Then came the recent wildfire season. In the United States, Australia, Europe and unfortunately also in the Amazon and the Pantanal. The latter, because they affected the most iconic natural reserves, and the Brazilian inability to address this issue generated a negative impact worldwide. And now they are part of ESG, much more for Latin America than for other regions. Remembering that now it is at the will of the consumer.

ESG, and now more than ever the G, become important!

With the defeat of Trump and the victory of Biden in the U.S., and with the return of the U.S. to the Paris Agreement, it seems that we will have the revitalization of the sustainability agenda.

A big step in the right direction, but not quite!

The pandemic has left us in one fell swoop, less global, more digitized, poorer and few richer!

Countries, especially developing countries, will emerge from the pandemic much poorer and more indebted, in need of investments for the health of their populations and for the resumption of their economic growth. This will translate into much more fragile economies. Developed countries will have more room to recover faster and stronger.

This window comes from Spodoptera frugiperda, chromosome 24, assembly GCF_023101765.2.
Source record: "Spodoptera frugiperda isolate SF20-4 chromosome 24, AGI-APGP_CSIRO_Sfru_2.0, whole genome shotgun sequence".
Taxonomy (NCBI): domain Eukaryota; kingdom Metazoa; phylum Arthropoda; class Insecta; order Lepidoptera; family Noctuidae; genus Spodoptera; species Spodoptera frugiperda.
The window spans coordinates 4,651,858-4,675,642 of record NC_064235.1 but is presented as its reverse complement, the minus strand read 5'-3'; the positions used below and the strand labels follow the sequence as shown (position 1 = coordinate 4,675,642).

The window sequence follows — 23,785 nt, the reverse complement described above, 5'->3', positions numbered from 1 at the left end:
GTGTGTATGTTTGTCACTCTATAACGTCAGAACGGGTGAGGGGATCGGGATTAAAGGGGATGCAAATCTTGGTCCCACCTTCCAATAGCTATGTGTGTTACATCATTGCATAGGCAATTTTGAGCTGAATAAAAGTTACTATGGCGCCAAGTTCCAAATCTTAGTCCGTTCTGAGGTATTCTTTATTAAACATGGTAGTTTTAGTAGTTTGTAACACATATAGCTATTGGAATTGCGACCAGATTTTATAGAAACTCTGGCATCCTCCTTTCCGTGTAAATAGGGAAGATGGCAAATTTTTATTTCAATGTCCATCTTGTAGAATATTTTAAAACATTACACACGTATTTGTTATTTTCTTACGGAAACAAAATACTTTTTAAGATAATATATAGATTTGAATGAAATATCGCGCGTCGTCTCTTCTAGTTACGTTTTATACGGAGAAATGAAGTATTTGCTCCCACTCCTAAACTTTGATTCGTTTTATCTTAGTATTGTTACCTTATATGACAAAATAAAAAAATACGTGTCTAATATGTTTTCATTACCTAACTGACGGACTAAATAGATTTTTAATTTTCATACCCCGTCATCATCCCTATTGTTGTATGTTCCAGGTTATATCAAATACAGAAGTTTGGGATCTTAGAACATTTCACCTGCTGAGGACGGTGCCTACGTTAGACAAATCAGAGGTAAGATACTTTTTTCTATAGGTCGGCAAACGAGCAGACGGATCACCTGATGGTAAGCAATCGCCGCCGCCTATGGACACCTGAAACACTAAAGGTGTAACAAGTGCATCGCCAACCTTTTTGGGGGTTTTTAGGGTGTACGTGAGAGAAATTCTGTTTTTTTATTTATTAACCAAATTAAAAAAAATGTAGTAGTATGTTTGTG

Therefore ESG lost what it had to create sustainable development, its first vector: economic sustainability!

In Germany, there is a debate on curbing indebtedness 2 / while in Brazil and other countries, the economy becomes sustainable by reducing deficits and debt, putting the economy and the population under pressure.

Therefore, ESG is missing another E.

It is not enough to have environmental and social governance if we do not have economic sustainability. This equation goes back to the good principle of sustainable economic, social and environmental development. Perhaps it is time to talk about EESG 3 / or E2SG, to share the effort for a more sustainable world for all in a fairer way.

We have good reasons to promote EESG, which today may have more transparent, differentiated and more justly valued mechanisms.

The European Union, in a recent letter from its regulator the European Securities Markets Authority (ESMA), expressed its concern about the non-regulation of ESG criteria that show how far we have yet to go 4 /.

Certainly the products that have an EESG certification would need to have preferences in access to markets, in a strong way. This could be fair compensation for the effort of Latin America in EESG: to receive access to the markets of developed countries through the EESG preference. It will not be by reviewing the Agreements – like the EM-EU -, which would take decades to negotiate. We urgently need humanization!

In times of crisis, we need first of all democratic and human solidarity.

Perhaps Biden’s new policy offers us hope in this regard.